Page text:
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Halloween Tips and Tricks

Published October 23, 2023 14:00

BGC Ottawa wants every ghost and ghoul to have a safe, spooky, fun, even frightful, Halloween. Here’s a few tips and tricks that we’ve concocted in our cauldron to ensure a wicked night unfolds for all.


  1. Go with a group, stay together and keep small children within sight, and make sure you only visit homes with their outside lights on and / or Halloween décor, such as glowing a Jack-O-Lantern.
    - Never enter a home or vehicle you don’t know.
  2. Carry a flashlight or glowstick so you are more visible to vehicles.
  3. Consider face paint instead of masks to ensure optimal vision.
  4. Dress for the weather – superheroes can catch a chill, too!
  5. Inspect all candy before eating it – if the packaging is damaged, throw it away.

Decorating your home

  1. Use kid-friendly carving tools or paint when decorating pumpkins to avoid injury.
  2. Consider faux candles instead of real ones for inside your Jack-O-Lantern.
  3. Set up decorations with traffic flow in mind. Place them to prevent tipping over, blowing away or becoming a tripping hazard.
  4. When plugging in your scary decorations, do not overload electrical outlets.
  5. Do not drape costumes or other fabrics over light bulbs, which generate heat and can start a fire.

Welcoming trick-or-treaters and handing out candy

  1. Ensure walkways are clear and well-lit for little trick-or-treaters.
  2. Secure family pets in a safe place – they can get scared, too!
  3. Hand out allergy-conscious treats that are individually wrapped.
  4. Be nice, be accepting and be patient...
    - A child who is grabbing more than one piece of candy may have poor fine motor skills.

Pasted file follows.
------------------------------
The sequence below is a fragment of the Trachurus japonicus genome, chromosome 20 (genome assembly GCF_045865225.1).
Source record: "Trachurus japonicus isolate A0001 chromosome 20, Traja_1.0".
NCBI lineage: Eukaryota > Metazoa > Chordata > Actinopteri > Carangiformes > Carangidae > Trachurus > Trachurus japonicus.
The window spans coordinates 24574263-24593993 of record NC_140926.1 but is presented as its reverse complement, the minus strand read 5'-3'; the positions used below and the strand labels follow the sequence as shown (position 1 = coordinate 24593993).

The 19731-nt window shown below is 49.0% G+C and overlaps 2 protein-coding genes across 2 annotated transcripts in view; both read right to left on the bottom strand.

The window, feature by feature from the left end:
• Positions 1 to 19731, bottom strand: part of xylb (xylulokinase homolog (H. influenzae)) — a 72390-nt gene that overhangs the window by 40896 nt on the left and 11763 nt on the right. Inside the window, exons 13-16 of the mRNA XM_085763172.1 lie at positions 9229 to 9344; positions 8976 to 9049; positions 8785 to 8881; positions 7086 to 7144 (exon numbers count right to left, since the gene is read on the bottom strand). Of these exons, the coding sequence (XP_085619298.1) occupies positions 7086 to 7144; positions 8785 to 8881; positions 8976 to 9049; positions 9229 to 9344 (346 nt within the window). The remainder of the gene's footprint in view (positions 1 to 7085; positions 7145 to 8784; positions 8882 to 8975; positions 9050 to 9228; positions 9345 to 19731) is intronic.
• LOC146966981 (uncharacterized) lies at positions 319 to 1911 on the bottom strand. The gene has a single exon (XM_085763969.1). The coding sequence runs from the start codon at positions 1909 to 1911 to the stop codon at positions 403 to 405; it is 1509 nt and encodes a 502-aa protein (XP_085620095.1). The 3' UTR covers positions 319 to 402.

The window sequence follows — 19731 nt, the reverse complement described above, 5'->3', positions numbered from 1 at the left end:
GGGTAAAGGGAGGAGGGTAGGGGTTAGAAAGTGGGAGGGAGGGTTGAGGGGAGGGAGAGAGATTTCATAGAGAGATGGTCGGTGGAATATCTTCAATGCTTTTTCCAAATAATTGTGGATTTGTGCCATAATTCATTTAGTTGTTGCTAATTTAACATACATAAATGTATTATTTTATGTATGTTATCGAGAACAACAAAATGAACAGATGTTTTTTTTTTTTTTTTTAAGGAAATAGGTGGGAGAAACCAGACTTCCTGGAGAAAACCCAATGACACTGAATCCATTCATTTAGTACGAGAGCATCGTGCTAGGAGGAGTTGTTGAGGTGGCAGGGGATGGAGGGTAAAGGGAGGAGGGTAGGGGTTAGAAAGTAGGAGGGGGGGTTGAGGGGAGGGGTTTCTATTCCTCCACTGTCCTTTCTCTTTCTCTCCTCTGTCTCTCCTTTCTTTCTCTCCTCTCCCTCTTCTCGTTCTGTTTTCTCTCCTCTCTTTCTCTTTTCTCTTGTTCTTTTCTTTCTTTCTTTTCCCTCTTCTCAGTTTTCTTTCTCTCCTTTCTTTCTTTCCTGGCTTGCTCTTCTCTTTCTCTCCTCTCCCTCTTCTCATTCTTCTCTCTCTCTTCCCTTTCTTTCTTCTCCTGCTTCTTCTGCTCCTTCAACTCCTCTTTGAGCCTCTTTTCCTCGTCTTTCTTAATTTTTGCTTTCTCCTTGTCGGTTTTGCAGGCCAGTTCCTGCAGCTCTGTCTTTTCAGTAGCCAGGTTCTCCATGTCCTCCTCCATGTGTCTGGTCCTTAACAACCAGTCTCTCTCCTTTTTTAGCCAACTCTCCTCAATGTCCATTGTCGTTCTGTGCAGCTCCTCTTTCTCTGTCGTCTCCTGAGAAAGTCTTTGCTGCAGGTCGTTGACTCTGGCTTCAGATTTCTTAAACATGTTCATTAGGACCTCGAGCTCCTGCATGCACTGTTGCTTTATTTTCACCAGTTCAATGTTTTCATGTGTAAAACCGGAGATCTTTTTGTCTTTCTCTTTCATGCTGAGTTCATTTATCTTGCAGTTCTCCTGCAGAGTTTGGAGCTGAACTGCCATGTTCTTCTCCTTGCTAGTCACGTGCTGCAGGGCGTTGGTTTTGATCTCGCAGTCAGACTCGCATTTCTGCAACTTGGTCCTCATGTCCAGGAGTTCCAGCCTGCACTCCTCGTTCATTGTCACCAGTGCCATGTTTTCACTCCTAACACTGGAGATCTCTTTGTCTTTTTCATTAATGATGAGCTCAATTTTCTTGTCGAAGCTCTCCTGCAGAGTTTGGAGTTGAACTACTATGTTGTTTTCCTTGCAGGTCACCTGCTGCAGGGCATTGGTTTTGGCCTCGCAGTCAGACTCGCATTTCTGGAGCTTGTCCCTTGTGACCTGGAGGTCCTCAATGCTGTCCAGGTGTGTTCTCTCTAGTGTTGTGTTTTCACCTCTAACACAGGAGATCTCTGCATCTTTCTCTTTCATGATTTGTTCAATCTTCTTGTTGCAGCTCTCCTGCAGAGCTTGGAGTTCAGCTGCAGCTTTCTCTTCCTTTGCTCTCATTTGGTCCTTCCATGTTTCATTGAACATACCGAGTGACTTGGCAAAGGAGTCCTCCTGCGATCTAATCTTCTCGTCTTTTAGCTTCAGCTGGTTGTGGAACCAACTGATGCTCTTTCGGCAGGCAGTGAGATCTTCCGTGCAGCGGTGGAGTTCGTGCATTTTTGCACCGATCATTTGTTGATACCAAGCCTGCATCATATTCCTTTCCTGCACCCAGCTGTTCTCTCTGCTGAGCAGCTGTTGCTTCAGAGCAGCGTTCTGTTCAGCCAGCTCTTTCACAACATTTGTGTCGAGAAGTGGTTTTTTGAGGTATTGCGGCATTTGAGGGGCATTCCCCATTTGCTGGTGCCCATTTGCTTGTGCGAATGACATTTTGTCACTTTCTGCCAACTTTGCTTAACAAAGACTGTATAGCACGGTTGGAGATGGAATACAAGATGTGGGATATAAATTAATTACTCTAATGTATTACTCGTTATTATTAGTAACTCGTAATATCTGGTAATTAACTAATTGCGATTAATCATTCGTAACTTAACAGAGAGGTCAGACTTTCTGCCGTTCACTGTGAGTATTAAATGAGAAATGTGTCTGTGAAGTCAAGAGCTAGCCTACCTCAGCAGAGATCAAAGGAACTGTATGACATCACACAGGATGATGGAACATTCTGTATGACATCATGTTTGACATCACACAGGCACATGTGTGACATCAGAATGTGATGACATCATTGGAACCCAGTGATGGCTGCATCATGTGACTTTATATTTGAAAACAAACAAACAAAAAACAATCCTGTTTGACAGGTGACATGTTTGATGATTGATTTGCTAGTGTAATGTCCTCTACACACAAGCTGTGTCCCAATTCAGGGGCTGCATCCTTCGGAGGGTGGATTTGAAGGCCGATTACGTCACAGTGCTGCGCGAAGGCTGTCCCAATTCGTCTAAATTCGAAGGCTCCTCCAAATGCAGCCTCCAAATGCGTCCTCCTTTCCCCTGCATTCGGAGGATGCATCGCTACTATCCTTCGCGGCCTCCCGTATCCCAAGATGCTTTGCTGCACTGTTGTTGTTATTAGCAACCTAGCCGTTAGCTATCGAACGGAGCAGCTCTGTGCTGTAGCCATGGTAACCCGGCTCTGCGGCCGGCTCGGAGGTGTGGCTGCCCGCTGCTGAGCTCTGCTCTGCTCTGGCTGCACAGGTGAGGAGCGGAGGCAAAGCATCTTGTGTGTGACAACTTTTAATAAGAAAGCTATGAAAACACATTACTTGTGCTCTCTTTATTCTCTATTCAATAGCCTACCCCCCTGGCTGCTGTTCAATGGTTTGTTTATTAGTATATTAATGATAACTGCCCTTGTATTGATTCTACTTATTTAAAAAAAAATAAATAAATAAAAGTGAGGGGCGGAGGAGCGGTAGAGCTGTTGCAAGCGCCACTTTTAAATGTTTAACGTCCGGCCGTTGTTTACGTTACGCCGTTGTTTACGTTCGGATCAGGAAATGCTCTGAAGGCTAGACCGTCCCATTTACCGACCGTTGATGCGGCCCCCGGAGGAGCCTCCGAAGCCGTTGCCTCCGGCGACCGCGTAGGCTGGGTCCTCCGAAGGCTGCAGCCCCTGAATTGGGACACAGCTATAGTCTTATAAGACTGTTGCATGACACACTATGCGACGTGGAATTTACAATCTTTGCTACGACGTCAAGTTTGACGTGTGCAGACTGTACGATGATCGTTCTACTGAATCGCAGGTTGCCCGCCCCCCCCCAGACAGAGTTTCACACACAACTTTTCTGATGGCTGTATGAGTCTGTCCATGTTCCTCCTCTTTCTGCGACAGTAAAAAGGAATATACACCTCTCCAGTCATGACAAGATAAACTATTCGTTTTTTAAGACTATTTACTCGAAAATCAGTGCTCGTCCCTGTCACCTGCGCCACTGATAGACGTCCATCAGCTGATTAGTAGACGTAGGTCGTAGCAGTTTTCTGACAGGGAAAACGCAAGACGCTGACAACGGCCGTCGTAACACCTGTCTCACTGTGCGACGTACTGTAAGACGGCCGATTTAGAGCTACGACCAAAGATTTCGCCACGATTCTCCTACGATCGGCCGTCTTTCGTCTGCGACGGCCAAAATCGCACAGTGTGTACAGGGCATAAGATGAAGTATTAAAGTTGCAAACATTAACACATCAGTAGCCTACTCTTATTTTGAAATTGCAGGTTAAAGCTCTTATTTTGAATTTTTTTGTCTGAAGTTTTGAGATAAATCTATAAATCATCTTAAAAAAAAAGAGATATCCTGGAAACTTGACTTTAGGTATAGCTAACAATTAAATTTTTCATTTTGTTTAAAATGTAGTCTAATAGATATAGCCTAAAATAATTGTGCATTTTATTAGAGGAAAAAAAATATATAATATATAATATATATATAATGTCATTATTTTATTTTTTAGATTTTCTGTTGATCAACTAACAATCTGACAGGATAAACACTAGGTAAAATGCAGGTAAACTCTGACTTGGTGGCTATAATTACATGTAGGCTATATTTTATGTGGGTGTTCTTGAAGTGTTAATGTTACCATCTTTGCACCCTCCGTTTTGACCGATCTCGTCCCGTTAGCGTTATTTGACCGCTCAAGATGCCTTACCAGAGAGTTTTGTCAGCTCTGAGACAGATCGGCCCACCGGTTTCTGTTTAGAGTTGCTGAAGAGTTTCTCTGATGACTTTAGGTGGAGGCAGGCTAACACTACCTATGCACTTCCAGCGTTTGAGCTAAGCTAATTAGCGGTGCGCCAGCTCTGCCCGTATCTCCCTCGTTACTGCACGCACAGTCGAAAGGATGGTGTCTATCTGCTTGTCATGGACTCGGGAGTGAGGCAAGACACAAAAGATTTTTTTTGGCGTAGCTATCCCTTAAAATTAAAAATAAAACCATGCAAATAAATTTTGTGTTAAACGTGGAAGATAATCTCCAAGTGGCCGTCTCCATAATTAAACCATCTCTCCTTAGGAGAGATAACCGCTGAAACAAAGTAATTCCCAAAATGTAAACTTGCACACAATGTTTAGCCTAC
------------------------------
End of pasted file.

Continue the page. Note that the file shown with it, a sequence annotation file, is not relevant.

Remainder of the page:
- A child who takes forever to pick out one piece of candy may have motor planning issues.
    - A child who does not say ‘trick-or-treat’, ‘Happy Halloween’ or ‘thank you’ may be non-verbal.
    - A child who looks disappointed when they see your bowl might have an allergy or is diabetic.
    - A child who is not wearing a costume at all might have a sensory issue or autism.
  5. Consider leaving a bowl of candy at your door with a note if you plan to take your child(ren) trick-or-treating.

Not everyone celebrates

  1. Just like any holiday, not everyone celebrates Halloween. Sometimes it is because it is not a common holiday in their culture, they might find it dangerous or associate it with poor behaviour and/or decision-making.
  2. Respect designated spaces for those who do not celebrate.
  3. Have open discussions about the holiday and how celebrations may differ for each person/family.
  4. Use alternate themes such as “Character Day” to create a teachable moment.
  5. Ask questions about how we can create safe and inclusive spaces for differing celebrations.

Be safe. Have fun. And a very Happy Halloween to those who celebrate!

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